Thanks again jagwah. As much as I would like to try this, I’m so antsy to get these legs finished so I can work on the mortise and tenons already. So I may this time just go with 10/4 to speed up what sounds like a very time consuming process. I hope to post pics in the next few weeks of the progress I’ve made, but for now its just wood shavings piling up on the floor from all the hand planing (not too exciting) since I dont have jointer.

-- - Eric Noblesville, IN

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Moron

5032 posts in 3354 days


#6 posted 12-18-2009 08:06 PM

why not reduce the leg thickness to 1 7/8” and increase the length of other parts.

As the thickness of wood rises, so does the price per board foot

-- "Good artists borrow, great artists steal”…..Picasso

View jlsmith5963's profile

jlsmith5963

297 posts in 2808 days


#7 posted 12-18-2009 08:50 PM

Eric perhaps this will help…

Hardwood sizing:
Hardwood sizing can be a bit more confusing, because it often depends on whether the stock is surfaced on one side (S1S) or on two sides (S2S). A one-inch piece of stock will typically measure 7/8” if it is surfaced on one side, but 13/16” if surfaced on two (opposite) sides.
Hardwoods rarely come in standard dimensions like softwoods. Instead of finding a 2×6 in hardwood vareties, you’ll find that suppliers sell hardwoods in random varieties measured by the board-foot.

Additionally, hardwood may be sold in quarters. Each quarter refers to a 1/4-inch in thickness, meaning, a 5/4 board is roughly 1-1/4”. If your project calls for a piece that is exactly one-inch thick, you’ll want to purchase a 5/4 board and mill it down to the proper size using a surface planer.

-- criticism: the art of analyzing and evaluating the quality of an artistic work...

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Eric_S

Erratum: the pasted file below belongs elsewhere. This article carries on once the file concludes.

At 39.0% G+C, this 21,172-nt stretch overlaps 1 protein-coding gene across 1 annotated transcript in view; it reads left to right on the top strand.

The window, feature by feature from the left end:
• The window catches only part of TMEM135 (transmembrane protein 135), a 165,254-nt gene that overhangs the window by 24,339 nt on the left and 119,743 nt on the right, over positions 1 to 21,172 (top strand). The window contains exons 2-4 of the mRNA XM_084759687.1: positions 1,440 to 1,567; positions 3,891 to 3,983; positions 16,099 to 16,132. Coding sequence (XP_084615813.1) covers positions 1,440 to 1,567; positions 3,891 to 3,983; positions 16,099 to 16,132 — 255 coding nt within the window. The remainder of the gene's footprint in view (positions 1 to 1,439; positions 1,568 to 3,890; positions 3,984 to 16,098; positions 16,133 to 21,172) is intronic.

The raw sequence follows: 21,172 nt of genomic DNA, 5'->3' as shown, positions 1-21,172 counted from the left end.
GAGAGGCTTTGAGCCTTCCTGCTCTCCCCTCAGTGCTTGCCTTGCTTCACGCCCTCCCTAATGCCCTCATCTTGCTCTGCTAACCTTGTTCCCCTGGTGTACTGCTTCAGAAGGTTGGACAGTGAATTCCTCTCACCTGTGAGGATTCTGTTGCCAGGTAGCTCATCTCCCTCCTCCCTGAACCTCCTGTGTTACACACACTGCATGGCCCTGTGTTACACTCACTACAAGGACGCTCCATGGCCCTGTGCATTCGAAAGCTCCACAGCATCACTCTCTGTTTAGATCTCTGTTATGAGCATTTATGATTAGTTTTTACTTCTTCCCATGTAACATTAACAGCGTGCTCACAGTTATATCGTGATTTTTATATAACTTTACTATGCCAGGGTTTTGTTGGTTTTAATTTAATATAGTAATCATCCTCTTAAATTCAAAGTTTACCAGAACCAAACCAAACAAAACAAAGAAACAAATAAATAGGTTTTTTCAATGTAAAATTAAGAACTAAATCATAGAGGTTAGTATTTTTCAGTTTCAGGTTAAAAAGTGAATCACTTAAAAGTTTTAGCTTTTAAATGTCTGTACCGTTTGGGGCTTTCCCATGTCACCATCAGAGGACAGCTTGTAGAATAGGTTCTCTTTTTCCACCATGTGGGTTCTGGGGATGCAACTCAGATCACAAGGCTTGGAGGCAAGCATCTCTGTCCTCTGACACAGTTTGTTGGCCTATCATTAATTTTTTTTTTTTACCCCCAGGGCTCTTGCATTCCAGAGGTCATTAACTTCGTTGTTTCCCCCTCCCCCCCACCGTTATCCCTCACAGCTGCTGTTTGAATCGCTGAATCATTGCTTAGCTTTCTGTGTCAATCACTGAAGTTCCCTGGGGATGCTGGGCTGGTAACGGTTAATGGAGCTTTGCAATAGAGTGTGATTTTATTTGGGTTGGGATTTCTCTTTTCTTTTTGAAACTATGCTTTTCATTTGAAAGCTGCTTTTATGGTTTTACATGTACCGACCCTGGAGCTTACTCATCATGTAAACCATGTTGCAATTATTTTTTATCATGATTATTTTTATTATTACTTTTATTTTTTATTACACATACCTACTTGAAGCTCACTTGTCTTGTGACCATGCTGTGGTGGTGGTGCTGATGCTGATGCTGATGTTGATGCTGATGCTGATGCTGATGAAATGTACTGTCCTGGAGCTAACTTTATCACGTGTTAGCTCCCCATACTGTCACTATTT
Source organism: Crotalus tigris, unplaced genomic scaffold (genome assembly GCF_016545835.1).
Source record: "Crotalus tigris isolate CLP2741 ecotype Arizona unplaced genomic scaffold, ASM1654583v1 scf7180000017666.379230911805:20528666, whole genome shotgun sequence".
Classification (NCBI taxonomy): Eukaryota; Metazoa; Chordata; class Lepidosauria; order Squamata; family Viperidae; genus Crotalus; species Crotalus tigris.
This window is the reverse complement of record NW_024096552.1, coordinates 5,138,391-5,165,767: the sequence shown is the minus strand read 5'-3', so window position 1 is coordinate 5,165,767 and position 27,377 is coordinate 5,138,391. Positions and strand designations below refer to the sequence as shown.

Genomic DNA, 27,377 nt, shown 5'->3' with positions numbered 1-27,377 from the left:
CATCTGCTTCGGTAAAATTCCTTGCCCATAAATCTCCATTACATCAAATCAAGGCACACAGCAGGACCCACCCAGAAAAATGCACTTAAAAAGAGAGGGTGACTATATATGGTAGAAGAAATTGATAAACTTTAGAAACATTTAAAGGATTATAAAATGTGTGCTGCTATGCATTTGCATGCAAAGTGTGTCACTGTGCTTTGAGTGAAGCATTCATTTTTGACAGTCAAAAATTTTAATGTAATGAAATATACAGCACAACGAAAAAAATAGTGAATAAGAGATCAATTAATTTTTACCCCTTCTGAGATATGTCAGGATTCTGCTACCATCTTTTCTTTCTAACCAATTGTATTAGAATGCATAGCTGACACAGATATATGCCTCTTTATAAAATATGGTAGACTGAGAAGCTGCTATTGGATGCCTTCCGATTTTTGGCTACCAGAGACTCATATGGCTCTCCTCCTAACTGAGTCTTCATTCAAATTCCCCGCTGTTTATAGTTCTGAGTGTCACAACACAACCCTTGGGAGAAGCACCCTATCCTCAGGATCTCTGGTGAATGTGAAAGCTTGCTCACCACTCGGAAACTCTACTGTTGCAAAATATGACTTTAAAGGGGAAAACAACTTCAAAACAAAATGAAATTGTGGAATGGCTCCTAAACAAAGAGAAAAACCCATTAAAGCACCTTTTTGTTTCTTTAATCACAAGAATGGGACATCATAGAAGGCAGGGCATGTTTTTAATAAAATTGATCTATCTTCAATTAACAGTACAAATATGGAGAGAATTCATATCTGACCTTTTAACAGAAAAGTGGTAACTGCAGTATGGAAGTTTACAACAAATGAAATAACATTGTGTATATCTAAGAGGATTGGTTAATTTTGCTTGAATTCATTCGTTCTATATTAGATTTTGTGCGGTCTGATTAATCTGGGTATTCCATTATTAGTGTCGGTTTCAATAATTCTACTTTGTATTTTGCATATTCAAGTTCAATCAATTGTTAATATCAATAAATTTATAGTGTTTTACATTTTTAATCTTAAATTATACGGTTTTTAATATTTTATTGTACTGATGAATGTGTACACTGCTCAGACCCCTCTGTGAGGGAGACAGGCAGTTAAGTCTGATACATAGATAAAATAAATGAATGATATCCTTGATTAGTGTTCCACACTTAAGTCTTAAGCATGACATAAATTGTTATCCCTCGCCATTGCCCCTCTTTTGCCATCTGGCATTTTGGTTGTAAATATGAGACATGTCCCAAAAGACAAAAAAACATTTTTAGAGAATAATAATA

1551 posts in 2655 days


#8 posted 12-18-2009 09:24 PM

Roman, its actually another possilbility that I have been thinking of and strongly considering.

Thanks jlsmtih for the info.

-- - Eric Noblesville, IN

View GaryK's profile

GaryK

10262 posts in 3448 days


#9 posted 12-18-2009 10:32 PM

I don’t know the final shape of you legs, but sometimes you can get by with a glue-up at the part near the table top if it won’t show.

-- Gary - Never pass up the opportunity to make a mistake look like you planned it that way - Tyler, TX

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Eric_S

1551 posts in 2655 days


#10 posted 12-18-2009 10:42 PM

Gary, If your interested, the sketchup of it is in my blog here: http://lumberjocks.com/Eric_S/blog/11826
The legs have been thinned a little, I think those in the pics measure 3×2, and now they are 2×2 and maybe even 2×1 7/8

What do yo mean by doing the glue-up at the part?

-- - Eric Noblesville, IN

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Ger21

1047 posts in 2591 days


#11 posted 12-19-2009 03:40 PM

Be aware that you might not be able to get 1-7/8 out of 8/4, if there’s any cup or bow in the stock.

-- Gerry, http://www.thecncwoodworker.com/index.html http://www.jointcam.com

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Eric_S

1551 posts in 2655 days


#12 posted 12-22-2009 06:03 PM

Well, after calling a bunch of places locally and afar and looking online, no one seems to have 10/4 hard maple or won’t at least for a few months. So the friendly lady at West Penn Hardwood (decided to order from them online because price was reasonable and they had 10/4 listed) assured me that the 8/4 they had was very straight. So 8/4 it is. Looks like I’ll have to adjust the side lengths and possibly tenon depths now.

I really hope they turn out well. I’ll just have to be extra careful at taking fine passes with my planer and hand planes.

-- - Eric Noblesville, IN